As I lie on the hospital bed, I can still feel the bacon grease and maple sriracha aioli sliding down the back of my throat. I wipe away the remaining Cheetos dust clinging to the corner of my lips and wonder, where did it all go so wrong?
Only a week ago I was a regular person who had sad desk salads for lunch—you know, the kind that are premade, inoffensive, and a silent cry for help. But then a friend told me she scored free meals, thanks to her popular Instagram account. She was a “micro influencer,” which meant she built up the “credibility” and “audience” to “attract” “niche” “brands,” or something.
Whatever it was, if it meant I could get free food, I had to be a micro influencer. Plus, a billionaire once said women should lean in, and I was a woman. And I could lean. And I figured, “leaning” may as well be me leaning in to take flawless flat lay photos.
“You just need to pay for trendy foods out of your own pocket first, until you get enough followers to attract brands,” she said.
“It’ll be life-changing,” she said.
I should have known that “life-changing” was a term that also applied to laundry hacks and adult coloring books.
I started off small with a sushi burrito. This Frankenfood was suggested to me by another Instagram user who said, “the combination of two sacred foods” had made him “twice as blessed.”
The monster seaweed roll was stuffed with handline-caught tuna, piquillo peppers, creamy avocado, and the most unnaturally pink sushi rice. As I bit into it, Kewpie mayo, Cholula, and a streak of Sriracha for good measure, squirted out of the sushiritto and oozed onto my hand. I took a quick shot of the repulsive mess, which surprisingly gave me 20 likes! #foodporn
Something felt strange about seeing a white guy in the kitchen giving me a nod as his hands folded a burrito with a bamboo sushi mat. But I scarfed the rest of the food down anyway, suppressing a guilt I could only assume white people felt victimized by on a daily basis.
The Pop-Tart doughnut I had next—a one-pound (yes, literally) colossal creation stuffed with crushed Pop-Tarts and S’mores and topped with chocolate fudge and marshmallows—helped me deal with my feelings. And by that, I mean the hot flashes and sweats got so bad that I did not have time for feelings because I actually thought I was going to die.
But an influx of 30 more “likes” brought me back to life. Like prison did for Martha Stewart. I felt immortal. It was thrilling. I was hooked.
What transpired over the next six days was nothing short of a dystopian junk food fever dream. I filled my days with mac ‘n’ cheese eggrolls stuffed with Spam, quadruple stack fruity pebble pancakes held together with Nutella and cream cheese frosting, and ramen waffle sandwiches with beer-battered chicken and fried eggs (with a Sriracha aioli on the side). I also had ten different variations of Sriracha, including strawberry Sriracha margaritas, Sriracha garlic bread, deep fried pickles with Srirachup, and PB&J Sriracha chocolate chip cookies with Sriracha ice cream (you can’t make this stuff up).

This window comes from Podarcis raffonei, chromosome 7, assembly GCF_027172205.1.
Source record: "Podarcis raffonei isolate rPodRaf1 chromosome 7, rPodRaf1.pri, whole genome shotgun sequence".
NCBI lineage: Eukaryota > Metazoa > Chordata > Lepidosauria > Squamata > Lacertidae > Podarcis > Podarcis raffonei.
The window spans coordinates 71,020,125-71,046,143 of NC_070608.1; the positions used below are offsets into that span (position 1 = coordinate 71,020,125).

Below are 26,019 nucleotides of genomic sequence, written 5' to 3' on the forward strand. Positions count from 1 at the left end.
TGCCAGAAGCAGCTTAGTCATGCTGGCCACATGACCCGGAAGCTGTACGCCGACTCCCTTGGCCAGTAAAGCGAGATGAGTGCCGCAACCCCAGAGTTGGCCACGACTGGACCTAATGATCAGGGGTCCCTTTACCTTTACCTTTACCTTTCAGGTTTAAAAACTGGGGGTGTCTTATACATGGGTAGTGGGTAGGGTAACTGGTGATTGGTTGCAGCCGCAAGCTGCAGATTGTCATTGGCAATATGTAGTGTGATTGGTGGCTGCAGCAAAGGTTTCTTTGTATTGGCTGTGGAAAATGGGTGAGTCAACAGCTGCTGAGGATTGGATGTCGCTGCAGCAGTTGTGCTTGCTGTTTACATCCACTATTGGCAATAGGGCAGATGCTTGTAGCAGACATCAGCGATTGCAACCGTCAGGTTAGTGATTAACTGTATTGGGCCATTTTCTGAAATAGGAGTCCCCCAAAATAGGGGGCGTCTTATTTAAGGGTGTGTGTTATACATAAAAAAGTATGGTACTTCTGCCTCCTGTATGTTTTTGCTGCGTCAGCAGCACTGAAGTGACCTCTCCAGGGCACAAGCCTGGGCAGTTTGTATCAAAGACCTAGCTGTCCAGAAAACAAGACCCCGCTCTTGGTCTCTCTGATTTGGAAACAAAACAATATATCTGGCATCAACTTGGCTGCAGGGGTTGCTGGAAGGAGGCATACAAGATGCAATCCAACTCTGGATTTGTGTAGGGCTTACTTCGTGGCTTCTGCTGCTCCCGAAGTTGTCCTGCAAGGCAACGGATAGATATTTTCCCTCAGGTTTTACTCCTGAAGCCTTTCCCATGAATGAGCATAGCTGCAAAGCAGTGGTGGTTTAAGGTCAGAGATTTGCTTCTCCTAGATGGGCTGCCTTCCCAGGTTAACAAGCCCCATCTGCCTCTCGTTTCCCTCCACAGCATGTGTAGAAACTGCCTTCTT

In my search for eaternal truth, I discovered four rules that got me the most internet points and followers: 1) The more unhealthy and massive the food, the more likes, 2) It doesn’t matter if it tastes good as long as it looks good, 3) You don’t have to know the difference between a corretto and a flat white—you just have to make sure you get something with milk art, and 4) You can never go wrong with pizza, eggs, sushi, unicorn foods, pizza, pasta, rosé, ramen, tacos, or pizza.
Sure, in between my gourmandizing and writing captions like, “I’m on a low-carb diet. Whenever I feel low, I eat carbs,” and “I believe in fitness—fitness pizza in my mouth,” I felt light-headed and wheezed a bit. But I powered through, thanks to my womanly perseverance (and because I was skinny enough not to be fat-shamed).
On the seventh day, I rested over healthy pours of bottomless blood orange mimosas and a plate of smoked blue crab and avocado eggs benedict. I didn’t know brunch would get me so #eggscited, but halfway through, my heart was beating so fast I physically had to take a break from eating.
I should have listened to the signs. I should have quit cold turkey instead of having it in bourgeois sandwiches.
But the burger joint next door was advertising their most Instagrammable burger, and I let FOMO get the best of me. I found myself in front of a double artisanal Applewood-smoked bacon burger, stacked with onion rings and vintage cheddar cheese in a Cheetos-encrusted brioche bun. Though a little nauseous, I still took a few big juicy bites, and the next thing I knew, I woke up in the hospital to a doctor talking about hyperglycemia, cholesterol levels, and me being a metabolically obese, normal weight individual.
“ARE YOU OK??!?” my Instagram foodie friend messages me.
“I ALMOST DIED. HEART ATTACK. ATE TOO MUCH FOR INSTA (cry emoji) (broken heart emoji),” I respond.
Then, in a revelation that could have saved my heart (and hundreds of dollars in food expenses), she says, “You’re not supposed to eat EVERYTHING! You’re supposed to throw the food away after taking a photo!”
It hurts to know I was so close to living my best life. Instead, my journey into the instafoodie scene sizzled out faster than the bacon that now choked my arteries.
But you know what? I will not let this define me. I am an Instagram foodie survivor. I will share my story to help those who can't help themselves, those who are often caught between a smartphone and a unicorn latte.
For media inquiries about my life-changing week, please email [email protected].